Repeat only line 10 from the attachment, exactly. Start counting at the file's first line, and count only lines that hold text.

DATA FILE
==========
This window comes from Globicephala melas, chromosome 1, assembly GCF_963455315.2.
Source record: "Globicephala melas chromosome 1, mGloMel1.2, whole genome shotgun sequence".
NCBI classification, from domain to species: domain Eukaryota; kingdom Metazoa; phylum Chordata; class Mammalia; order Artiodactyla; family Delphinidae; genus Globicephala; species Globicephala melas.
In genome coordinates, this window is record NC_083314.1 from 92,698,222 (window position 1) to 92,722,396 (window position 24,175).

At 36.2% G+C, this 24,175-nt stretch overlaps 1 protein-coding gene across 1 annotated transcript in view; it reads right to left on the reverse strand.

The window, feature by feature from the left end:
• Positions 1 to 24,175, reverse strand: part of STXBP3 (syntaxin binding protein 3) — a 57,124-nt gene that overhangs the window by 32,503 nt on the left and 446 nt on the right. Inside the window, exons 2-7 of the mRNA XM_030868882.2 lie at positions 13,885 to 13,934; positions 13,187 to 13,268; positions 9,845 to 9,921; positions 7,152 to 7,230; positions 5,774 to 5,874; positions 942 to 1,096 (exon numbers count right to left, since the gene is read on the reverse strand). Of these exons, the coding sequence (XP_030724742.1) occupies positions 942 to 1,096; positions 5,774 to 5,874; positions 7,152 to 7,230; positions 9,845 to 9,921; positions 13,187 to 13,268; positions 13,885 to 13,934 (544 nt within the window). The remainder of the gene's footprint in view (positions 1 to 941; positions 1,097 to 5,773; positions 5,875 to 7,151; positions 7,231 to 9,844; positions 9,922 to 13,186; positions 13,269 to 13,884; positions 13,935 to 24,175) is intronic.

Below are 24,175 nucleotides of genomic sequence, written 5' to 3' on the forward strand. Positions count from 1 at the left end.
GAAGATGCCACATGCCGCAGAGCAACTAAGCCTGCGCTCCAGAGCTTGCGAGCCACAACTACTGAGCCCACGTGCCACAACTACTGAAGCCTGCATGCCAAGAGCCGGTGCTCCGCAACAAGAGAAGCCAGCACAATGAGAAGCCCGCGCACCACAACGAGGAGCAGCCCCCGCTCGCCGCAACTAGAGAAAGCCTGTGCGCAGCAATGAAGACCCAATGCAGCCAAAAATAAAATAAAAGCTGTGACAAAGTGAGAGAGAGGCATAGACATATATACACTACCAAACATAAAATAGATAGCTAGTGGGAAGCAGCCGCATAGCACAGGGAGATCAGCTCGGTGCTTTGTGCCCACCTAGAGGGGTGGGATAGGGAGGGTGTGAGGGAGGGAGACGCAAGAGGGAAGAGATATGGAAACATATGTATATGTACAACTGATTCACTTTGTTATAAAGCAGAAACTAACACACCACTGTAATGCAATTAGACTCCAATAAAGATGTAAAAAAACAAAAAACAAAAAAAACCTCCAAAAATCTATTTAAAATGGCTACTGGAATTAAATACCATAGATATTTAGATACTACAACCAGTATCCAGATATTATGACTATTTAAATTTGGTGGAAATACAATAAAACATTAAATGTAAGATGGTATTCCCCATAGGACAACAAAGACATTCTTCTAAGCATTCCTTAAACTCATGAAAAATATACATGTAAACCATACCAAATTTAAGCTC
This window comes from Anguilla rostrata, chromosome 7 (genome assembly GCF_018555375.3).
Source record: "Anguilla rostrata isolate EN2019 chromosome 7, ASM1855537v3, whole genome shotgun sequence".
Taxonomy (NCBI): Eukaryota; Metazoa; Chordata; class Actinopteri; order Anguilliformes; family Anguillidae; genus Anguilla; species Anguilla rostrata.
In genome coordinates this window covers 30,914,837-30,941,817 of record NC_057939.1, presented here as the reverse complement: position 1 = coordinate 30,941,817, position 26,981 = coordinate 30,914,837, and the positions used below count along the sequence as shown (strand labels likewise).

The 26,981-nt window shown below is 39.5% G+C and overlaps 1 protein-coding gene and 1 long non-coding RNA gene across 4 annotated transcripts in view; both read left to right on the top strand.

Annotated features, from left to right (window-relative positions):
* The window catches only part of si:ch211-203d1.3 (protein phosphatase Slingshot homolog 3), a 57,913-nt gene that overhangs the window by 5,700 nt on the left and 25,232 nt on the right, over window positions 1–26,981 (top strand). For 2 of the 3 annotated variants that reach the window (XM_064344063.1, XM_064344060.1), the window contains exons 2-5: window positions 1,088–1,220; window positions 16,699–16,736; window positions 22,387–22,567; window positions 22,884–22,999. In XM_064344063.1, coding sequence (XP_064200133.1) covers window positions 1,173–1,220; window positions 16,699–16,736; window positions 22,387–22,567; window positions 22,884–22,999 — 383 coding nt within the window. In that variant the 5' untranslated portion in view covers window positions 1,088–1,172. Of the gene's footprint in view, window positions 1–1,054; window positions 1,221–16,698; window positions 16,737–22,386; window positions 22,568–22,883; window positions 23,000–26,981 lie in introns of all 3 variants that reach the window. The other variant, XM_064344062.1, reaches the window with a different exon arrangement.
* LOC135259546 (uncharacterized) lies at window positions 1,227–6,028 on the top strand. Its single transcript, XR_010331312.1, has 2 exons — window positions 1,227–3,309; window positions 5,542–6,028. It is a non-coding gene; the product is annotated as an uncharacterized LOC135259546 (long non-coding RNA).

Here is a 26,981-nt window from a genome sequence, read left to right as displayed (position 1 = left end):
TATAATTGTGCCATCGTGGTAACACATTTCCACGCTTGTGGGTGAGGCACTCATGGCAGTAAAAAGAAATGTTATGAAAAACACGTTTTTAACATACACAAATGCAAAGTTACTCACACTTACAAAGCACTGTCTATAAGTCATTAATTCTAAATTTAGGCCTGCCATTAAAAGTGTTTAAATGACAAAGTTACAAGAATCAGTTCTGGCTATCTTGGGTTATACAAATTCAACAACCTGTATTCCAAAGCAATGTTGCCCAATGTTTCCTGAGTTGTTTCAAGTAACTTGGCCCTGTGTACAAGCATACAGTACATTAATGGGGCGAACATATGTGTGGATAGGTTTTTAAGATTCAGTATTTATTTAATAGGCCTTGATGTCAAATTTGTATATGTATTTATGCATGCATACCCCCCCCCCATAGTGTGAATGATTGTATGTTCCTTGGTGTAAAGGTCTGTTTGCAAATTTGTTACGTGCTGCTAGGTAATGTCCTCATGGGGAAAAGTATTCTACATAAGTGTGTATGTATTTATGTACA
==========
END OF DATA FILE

This window comes from Anguilla rostrata, chromosome 7 (genome assembly GCF_018555375.3).